The ‘traditional model’

The ‘traditional model’

Traditionally, in many cultures around the world, people with physical, sensory or mental impairments were thought of as under the spell of witchcraft, possessed by demons, or as penitent sinners, being punished by God for wrong-doing by themselves or their parents.

A medieval woodcut of witches.

The ‘medical model’

With the Age of Enlightenment in the 18th century, came a more scientific understanding of the causes of impairment and, with it, a sense of confidence in medical science’s ability to cure, or at least rehabilitate, disabled people. Some disabled people (often for social or political reasons) were deemed incurable and placed in long-stay institutions and special schools (or, today, in day-care centres). A notion of ‘normality’ was invested with great pseudo-scientific significance. It was based on assessments of impairments from a deficit point of view against normality: what one cannot do, instead of what one can do. This has been called ‘medical model’ (or ‘individual model’) thinking by the Disabled People’s Movement over the last 30 years. This is not to deny the very necessary role of medical science in keeping many disabled people alive, and reducing their pain and discomfort, but it is to argue that disabled people should not be reduced to just their impairments.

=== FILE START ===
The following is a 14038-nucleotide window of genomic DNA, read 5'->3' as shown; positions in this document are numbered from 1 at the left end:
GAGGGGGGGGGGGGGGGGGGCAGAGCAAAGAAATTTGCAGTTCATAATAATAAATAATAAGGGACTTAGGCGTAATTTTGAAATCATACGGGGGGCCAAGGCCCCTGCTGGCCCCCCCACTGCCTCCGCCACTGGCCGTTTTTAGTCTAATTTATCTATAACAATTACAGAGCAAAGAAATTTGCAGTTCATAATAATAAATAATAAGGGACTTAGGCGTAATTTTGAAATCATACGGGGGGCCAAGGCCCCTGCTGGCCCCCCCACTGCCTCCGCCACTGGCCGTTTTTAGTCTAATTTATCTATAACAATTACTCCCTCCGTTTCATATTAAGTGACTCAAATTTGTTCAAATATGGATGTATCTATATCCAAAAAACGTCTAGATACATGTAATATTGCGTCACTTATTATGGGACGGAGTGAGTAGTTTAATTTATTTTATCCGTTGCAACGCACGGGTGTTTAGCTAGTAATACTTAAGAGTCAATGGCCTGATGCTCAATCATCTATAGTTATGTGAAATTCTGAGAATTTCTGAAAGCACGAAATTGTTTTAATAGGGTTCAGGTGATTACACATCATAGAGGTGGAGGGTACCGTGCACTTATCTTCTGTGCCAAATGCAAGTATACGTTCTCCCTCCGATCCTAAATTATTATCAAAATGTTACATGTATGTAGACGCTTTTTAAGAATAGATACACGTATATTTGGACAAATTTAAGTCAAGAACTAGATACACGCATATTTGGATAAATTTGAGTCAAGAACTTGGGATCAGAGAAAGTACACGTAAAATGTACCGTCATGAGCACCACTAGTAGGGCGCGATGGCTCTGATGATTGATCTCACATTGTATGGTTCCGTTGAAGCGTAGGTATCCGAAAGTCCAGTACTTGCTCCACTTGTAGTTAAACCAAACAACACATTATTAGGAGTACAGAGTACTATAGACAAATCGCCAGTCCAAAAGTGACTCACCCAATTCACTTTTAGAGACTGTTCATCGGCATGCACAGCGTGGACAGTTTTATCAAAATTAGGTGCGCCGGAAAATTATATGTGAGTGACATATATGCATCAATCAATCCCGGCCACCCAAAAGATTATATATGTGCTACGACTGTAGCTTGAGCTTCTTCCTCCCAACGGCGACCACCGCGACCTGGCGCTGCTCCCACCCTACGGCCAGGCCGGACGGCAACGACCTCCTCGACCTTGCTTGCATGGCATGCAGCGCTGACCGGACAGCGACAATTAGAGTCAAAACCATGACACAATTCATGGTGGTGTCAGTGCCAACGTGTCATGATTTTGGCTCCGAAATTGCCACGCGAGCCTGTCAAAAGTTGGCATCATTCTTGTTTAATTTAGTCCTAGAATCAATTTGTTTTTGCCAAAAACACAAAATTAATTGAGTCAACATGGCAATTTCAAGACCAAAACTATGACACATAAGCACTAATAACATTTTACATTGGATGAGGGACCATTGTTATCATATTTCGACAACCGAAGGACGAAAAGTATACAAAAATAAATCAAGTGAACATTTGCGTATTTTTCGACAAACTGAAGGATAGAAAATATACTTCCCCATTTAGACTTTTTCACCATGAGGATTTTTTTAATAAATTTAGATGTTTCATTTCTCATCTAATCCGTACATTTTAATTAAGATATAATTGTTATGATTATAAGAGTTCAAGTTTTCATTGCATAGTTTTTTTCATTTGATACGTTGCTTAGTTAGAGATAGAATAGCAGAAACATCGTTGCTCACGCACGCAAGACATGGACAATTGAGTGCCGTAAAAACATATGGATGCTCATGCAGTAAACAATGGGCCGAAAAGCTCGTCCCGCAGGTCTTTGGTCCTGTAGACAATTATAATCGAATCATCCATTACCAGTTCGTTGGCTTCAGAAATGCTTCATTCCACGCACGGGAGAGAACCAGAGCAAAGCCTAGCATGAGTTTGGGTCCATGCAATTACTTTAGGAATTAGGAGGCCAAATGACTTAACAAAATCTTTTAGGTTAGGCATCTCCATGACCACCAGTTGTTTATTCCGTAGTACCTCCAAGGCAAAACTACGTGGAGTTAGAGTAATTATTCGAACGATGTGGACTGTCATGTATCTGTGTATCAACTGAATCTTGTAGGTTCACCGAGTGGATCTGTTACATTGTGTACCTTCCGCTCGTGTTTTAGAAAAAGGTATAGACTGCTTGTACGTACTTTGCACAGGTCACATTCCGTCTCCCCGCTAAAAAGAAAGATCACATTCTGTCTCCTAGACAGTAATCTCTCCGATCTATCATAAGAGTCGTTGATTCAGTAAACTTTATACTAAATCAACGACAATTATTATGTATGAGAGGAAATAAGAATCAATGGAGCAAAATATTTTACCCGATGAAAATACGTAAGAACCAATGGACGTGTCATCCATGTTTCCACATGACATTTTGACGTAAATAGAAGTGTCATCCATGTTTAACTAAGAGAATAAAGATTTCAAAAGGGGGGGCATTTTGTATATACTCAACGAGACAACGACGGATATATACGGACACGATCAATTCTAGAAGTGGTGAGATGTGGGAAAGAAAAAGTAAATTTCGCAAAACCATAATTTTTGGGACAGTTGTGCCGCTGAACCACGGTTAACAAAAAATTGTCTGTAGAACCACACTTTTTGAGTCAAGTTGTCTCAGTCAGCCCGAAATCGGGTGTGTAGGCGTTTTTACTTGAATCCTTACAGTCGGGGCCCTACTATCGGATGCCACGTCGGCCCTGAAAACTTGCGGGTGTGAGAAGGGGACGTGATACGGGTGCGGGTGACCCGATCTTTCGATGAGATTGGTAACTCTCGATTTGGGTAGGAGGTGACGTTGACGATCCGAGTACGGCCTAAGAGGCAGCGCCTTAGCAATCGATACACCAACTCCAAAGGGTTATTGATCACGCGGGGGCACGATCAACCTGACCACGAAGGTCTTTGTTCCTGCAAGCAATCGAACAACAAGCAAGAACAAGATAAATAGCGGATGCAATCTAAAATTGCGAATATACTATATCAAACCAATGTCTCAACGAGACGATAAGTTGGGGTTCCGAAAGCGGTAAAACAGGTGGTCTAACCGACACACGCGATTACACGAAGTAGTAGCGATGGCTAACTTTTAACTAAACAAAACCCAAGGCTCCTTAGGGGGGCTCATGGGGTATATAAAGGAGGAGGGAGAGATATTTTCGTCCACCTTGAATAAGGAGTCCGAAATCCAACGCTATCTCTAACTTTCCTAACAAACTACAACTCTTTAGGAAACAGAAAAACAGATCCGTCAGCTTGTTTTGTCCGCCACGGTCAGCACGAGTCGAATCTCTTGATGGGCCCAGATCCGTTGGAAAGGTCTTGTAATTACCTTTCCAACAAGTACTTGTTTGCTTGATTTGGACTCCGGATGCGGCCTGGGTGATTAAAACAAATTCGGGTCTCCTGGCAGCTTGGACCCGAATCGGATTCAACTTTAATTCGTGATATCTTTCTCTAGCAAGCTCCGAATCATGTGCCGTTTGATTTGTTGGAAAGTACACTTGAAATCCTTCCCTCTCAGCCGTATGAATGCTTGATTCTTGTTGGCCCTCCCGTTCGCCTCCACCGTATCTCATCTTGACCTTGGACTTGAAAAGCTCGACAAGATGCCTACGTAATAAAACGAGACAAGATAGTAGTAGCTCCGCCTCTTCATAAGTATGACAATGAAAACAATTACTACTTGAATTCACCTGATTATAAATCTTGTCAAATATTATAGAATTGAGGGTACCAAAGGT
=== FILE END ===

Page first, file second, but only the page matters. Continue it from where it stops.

The ‘medical model’ sees disabled people as the problem. They need to be adapted to fit into the world as it is. If this isn’t possible, then they should be shut away in a specialised institution or isolated at home, where only their most basic needs are met. The emphasis is on dependence, backed up by the stereotypes of disability that bring out pity, fear and patronising attitudes. Usually, the impairment is focused on, rather than the needs of the person. The power to change disabled people seems to lie with the medical and associated professions, with their talk of cures, normalisation and science. Often, disabled people’s lives are handed over to these professionals. Their decisions affect where disabled people go to school; what support they get; where they live; what benefits they are entitled to; whether they can work; and even, at times, whether they are born at all, or allowed to have children themselves.

In addition, the Disability Movement points out how the built environment imposes further limitations on disabled people. Medical model thinking would say these problems are due to the disabled person’s lack of rehabilitation. The Disability Movement perceives the difficulties disabled people experience as the barriers that disable them and curtail their life chances. These difficulties include in school and higher education, in finding work and suitable work environments, accessing leisure and entertainment facilities, using private and public transport, obtaining suitable housing, or in their personal, family and social life.